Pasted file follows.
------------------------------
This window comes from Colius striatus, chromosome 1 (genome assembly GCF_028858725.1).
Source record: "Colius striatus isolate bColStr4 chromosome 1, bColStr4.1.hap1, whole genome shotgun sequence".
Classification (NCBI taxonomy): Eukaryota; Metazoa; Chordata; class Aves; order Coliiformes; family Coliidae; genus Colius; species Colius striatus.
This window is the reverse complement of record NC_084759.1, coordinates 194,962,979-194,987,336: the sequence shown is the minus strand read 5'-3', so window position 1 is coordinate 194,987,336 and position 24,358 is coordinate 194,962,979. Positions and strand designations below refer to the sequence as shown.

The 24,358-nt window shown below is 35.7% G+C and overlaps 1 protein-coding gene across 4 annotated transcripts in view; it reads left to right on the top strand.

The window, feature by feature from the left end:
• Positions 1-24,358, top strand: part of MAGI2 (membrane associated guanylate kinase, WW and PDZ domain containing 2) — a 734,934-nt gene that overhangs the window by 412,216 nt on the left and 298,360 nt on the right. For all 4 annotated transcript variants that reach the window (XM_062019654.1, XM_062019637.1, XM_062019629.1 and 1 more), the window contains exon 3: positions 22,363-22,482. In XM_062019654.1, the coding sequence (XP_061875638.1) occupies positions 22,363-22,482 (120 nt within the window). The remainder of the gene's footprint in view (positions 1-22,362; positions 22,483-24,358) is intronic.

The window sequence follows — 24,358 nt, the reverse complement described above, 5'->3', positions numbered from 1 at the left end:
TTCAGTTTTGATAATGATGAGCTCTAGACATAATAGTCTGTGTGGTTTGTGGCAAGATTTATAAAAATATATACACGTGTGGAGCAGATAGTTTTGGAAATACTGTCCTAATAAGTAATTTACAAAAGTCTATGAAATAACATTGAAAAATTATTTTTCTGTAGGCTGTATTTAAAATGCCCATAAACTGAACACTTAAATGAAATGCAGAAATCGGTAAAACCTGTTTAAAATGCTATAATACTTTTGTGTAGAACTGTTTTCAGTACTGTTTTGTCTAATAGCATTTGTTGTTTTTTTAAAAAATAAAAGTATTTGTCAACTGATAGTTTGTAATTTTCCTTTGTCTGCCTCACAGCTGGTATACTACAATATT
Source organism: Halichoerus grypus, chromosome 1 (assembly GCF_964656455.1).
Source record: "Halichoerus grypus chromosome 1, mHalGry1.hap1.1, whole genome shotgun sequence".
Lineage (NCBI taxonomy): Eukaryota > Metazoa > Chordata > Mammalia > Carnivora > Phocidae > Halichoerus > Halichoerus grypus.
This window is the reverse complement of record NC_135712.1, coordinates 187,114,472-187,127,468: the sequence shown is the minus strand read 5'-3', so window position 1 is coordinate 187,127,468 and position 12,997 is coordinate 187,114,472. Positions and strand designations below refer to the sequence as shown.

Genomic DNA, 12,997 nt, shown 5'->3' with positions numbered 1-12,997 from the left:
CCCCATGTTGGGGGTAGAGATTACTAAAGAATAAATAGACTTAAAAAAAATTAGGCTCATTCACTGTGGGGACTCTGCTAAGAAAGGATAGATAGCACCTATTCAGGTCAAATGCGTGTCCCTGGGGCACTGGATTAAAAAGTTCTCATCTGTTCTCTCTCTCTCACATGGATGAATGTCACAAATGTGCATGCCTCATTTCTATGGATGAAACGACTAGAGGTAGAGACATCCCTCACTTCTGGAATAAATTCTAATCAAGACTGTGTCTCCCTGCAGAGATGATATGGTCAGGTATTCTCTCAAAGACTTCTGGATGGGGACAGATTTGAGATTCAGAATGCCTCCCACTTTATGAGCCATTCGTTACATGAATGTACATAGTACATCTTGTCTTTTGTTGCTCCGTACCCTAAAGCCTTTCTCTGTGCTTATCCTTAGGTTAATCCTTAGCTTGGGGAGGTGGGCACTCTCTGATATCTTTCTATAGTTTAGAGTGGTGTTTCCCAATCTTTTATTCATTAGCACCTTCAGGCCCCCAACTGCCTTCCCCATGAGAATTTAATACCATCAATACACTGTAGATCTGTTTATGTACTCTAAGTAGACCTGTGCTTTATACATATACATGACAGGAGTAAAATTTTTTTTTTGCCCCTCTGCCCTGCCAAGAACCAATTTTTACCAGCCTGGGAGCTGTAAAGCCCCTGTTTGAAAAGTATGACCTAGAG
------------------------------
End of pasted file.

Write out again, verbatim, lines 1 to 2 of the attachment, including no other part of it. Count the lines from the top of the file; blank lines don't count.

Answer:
This window comes from Colius striatus, chromosome 1 (genome assembly GCF_028858725.1).
Source record: "Colius striatus isolate bColStr4 chromosome 1, bColStr4.1.hap1, whole genome shotgun sequence".